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Table 1
Characteristics of preschool children with wheeze [19].

Table 2

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Table 2
Wheezing phenotypes in children [1,10,22].

Table 3

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Table 3
Asthma predictive indices.

Table 4

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Table 4
Viral etiology of wheeze in children [37,38].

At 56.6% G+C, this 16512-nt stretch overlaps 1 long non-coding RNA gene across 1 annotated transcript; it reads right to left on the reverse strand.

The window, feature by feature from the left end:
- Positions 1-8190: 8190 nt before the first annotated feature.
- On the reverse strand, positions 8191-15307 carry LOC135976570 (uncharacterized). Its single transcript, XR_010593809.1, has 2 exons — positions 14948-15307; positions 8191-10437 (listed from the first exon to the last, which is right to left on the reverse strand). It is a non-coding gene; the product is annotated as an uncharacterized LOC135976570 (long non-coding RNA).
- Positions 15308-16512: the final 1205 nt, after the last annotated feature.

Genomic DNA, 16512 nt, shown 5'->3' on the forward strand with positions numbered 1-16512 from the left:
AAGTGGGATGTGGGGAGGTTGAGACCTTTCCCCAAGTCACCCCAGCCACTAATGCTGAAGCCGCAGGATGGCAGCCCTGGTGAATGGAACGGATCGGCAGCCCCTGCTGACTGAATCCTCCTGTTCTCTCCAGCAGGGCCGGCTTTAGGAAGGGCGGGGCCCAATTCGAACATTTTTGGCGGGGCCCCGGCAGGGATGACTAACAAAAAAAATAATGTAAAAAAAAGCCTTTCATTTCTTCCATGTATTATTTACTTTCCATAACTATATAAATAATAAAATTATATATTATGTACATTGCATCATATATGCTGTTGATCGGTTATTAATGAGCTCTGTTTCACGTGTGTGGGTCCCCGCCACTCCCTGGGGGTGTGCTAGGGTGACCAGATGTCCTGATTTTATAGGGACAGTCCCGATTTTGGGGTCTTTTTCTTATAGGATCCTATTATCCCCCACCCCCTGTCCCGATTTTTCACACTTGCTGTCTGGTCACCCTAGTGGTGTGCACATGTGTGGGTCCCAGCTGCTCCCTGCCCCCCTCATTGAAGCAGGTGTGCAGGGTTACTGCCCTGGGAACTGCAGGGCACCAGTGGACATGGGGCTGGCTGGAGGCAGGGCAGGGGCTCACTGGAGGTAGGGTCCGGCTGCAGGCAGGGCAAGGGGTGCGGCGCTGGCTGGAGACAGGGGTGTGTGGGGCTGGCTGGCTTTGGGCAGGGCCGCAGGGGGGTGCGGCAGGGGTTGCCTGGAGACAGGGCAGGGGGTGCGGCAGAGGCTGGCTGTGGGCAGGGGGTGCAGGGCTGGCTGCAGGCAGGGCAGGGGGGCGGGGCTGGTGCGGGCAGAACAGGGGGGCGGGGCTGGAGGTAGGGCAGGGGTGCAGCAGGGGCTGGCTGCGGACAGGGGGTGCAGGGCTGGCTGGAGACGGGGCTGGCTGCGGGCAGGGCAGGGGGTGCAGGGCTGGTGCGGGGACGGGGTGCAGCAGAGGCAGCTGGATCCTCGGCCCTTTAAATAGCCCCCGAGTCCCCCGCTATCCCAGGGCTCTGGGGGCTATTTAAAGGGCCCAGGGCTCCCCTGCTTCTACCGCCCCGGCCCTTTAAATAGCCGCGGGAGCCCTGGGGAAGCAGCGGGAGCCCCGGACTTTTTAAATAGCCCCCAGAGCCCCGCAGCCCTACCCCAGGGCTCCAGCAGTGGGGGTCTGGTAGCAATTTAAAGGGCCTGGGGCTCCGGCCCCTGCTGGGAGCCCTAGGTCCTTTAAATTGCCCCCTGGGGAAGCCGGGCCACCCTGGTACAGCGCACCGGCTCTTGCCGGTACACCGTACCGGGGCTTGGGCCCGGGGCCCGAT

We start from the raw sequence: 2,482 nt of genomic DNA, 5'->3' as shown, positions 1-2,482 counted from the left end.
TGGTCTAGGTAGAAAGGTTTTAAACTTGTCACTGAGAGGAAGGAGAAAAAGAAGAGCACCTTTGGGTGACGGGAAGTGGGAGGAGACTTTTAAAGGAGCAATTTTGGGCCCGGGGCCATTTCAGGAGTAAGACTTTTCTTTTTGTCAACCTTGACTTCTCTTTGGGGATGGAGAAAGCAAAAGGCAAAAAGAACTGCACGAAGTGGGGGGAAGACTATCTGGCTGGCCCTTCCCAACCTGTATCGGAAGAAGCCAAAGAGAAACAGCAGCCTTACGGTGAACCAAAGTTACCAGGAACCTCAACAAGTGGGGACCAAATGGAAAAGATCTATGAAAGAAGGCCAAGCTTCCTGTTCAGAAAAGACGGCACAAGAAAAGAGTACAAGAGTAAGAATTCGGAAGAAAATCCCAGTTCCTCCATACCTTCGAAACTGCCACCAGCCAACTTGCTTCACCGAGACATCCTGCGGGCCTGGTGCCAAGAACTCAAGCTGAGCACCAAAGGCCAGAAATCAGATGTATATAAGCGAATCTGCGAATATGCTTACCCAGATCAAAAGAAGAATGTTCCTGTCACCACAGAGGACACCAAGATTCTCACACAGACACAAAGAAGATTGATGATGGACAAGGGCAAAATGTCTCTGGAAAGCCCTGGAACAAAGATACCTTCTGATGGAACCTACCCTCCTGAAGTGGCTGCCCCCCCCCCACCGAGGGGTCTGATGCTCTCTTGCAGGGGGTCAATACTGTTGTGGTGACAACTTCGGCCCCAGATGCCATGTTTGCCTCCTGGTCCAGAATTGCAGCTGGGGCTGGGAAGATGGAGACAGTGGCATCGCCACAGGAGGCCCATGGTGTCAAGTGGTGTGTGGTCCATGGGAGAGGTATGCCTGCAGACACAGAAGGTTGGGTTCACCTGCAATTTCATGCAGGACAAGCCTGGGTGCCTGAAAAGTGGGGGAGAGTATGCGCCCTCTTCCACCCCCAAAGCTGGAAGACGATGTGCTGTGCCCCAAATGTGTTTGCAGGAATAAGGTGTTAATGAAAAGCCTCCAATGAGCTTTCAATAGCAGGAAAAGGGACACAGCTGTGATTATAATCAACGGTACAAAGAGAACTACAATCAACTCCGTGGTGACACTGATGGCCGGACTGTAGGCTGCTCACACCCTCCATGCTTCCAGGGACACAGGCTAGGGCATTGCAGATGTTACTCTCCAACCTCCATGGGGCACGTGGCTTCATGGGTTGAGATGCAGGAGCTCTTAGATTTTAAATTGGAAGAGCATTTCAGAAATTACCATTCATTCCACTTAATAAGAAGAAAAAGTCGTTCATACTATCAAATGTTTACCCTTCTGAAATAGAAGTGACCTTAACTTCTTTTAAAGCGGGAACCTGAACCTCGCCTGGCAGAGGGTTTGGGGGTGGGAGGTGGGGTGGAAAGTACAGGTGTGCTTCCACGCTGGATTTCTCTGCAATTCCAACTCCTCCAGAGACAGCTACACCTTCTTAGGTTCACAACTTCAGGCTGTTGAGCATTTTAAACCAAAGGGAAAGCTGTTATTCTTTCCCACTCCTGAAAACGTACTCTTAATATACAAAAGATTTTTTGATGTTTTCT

Wheezing in young children is a highly prevalent respiratory illness whose diagnosis is based solely on clinical examination. Due to its broad clinical spectrum, it is difficult to diagnose and laborious to predict clinical outcomes. Although 30% of wheezing children will experience complete remission of symptoms after 6 years of age, it is important to identify those who will suffer from asthma in subsequent years. Clinicians must bear in mind that a thorough history is cornerstone to determine both a precise diagnosis and reliable prognosis. In order to identify those children who will have recurrent and persistent symptoms we have to pay special attention to the presence of atopic history and define the likelihood of having respiratory symptoms caused by either allergic recurrent responses or transient triggers such as viral infections. While several viruses predispose to wheezing episodes in children, research is yet to determine the specific mechanisms by which they may cause asthma in later childhood. More studies are necessary to establish the efficacy of prevention of viral infections as a way of diminishing wheezing in early childhood. Considering the heterogeneity of childhood wheezing and its multiple underlying causes, it is unlikely to have a 100% sensitive and specific tool to assess the probability of developing asthma in later childhood. Even so, the predictive indices aforementioned help us approach the wheezing child in the healthcare setting in a practical, cost-efficient and systematic way. The API continues to be the most reliable, extensively validated and highly specific tool for the identification of children at greater risk for developing asthma later in life.